Ushpizin is an Aramaic word meaning "Guests" It is also the name of a new movie from Israel directed by Giddi Dar, and written by Shuli Rand, who also stars in it, with his wife, Michal Bat-Sheva. This is the second movie I have seen this year dealing with miracles. The first one was from England, and was called, "Millions" It told the story of two young brothers, who come across a large amount of money. The younger of the two, fancied himself to be able to talk with the Saints. It was a terrific movie, that never hit the mainstream audiences, and disappeared shortly after it's release. If you have the ability to rent it as a DVD, I would recommend it. I fear that Ushpizin may share the same fate, and that would be a shame, because this is a wonderful film.
The e-mail from my friend alerted me of it, It was a link to, "Ushpizin.com" There I saw the trailer for the movie. Normally I would not need to mention that the friend who sent me the message was not Jewish. In this case I feel it significant, because he wanted to see the movie with me. The movie is playing in only one theater in Orange County, fortunately it is close enough to where we live.
I had my concerns going in to see it, Ushpizin is after all, a movie that takes one into a culture very alien to our California lifestyle. A Hassidic community in modern day Jerusalem serves as the backdrop, yet like all good stories, well told, it sweeps the viewer up with it's characters, and tells a tale that is ultimately universal in it's message. My friend did not need to know about the Jewish celebration of "Succos" that served as catalyst for the actions that takes place. A quick note during the titles tells one all that is needed to be known to enjoy the story.
During the seven day holiday, it is an honor to invite guests to partake of ones hospitality. Moshe played by Shuli Rand, and his barren wife Malli, played by Shuli's real wife, Michal Bat-Sheva, are a poor, but devout couple. Moshe is a good and honest man, but times are hard, and the two have to scrimp to get by. Their real troubles begin, when a friend from Moshe's past, a ne'er-do-well named Eliyahu Scorpio, played by Shaul Mizrahi, and his shady friend, Yossef played by Llan Ganani come to visit. They remain the duration of the holiday, challenging Moshe's strength, his commitment to live his new life, and his faith, that bids him to welcome the stranger and guests, even the unpleasant ones, as his Patriarch, Abraham did in his day.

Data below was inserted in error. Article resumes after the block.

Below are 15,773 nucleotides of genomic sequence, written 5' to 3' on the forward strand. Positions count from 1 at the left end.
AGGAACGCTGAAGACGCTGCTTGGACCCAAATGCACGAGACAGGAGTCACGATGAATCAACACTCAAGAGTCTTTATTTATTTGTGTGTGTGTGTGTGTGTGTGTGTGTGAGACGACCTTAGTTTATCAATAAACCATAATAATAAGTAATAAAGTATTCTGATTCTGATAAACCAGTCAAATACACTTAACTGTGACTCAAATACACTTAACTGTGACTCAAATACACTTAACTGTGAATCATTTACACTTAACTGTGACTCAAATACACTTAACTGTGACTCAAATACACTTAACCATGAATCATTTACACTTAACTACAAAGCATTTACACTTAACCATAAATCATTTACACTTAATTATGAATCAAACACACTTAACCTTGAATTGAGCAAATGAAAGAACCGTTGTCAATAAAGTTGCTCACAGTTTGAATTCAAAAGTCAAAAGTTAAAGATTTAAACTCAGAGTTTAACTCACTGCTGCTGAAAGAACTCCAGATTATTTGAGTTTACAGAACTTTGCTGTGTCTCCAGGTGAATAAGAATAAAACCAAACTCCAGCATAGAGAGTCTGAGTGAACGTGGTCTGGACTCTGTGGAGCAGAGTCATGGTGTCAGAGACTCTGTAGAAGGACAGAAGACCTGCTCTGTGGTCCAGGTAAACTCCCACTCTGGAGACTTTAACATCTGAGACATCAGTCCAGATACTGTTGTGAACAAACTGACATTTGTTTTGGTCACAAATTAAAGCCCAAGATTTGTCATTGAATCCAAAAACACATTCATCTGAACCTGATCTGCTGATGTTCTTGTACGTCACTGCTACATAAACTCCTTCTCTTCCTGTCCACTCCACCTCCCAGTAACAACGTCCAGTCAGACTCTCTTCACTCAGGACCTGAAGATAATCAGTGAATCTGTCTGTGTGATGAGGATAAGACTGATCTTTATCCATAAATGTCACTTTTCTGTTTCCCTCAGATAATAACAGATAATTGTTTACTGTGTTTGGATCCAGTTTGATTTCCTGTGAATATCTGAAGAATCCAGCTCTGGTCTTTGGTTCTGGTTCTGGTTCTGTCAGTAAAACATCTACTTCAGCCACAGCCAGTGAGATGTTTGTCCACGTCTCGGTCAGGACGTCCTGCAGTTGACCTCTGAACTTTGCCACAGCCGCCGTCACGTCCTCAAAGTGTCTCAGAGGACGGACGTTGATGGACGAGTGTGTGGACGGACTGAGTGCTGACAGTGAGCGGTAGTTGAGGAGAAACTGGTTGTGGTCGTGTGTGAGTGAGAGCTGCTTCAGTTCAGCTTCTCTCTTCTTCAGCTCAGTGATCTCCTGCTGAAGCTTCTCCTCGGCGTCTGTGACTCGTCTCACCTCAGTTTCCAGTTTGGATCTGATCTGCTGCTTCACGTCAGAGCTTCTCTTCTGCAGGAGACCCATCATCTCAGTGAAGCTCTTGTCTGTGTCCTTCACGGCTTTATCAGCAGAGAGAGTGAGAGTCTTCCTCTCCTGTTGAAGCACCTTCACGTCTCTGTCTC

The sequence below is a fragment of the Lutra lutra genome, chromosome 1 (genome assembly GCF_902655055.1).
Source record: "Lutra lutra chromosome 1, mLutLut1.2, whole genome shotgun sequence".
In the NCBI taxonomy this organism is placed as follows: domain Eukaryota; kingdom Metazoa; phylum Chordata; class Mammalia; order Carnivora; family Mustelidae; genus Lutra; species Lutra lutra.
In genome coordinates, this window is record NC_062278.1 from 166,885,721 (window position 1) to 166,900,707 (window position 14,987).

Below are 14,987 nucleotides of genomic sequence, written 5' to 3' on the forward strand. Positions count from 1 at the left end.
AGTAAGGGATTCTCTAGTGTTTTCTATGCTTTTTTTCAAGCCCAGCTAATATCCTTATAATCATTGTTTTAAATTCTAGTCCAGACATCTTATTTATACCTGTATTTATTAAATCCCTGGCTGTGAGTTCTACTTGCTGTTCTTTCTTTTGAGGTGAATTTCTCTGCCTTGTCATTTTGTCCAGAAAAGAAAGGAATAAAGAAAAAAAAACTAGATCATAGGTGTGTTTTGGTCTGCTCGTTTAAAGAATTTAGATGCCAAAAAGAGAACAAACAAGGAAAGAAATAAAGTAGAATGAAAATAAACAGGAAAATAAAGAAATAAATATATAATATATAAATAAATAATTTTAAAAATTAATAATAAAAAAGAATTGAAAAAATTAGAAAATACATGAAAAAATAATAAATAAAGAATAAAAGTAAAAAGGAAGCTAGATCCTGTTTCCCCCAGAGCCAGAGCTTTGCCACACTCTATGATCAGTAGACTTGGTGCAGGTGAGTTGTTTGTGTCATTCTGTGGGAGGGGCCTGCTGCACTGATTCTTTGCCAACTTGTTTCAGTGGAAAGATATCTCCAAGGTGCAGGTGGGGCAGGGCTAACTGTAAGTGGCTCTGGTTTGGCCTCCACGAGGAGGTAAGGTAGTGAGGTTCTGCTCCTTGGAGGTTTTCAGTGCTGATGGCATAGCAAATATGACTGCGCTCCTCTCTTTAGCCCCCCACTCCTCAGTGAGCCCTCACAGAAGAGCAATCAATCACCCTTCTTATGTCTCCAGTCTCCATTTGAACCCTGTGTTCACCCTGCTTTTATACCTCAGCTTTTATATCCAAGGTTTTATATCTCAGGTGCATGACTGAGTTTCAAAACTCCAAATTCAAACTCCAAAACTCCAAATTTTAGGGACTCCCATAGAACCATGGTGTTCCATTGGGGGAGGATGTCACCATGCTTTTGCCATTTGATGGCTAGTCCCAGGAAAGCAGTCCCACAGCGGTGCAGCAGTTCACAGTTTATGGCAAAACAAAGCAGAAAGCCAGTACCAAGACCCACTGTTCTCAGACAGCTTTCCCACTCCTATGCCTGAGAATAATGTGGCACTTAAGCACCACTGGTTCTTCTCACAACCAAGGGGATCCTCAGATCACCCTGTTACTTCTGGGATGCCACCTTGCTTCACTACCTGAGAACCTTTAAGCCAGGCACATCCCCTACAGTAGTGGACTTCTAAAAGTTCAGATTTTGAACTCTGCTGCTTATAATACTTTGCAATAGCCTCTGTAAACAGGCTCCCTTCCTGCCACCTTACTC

I said this was a film of miracles, there are several, yet there is no parting of the red sea, nor is there any need for CGI effects, The goings on in this story are closely bound by the elements of chance, grounded in reality, yet the manner which the events of the film take place indicate an unseen hand guiding the events. The movie can be enjoyed as a fable, or a document of faith, a simple story well acted, or a profound look at the nature of goodness, My friends enjoyed it, and I came away from it uplifted, and wanting to see it again.
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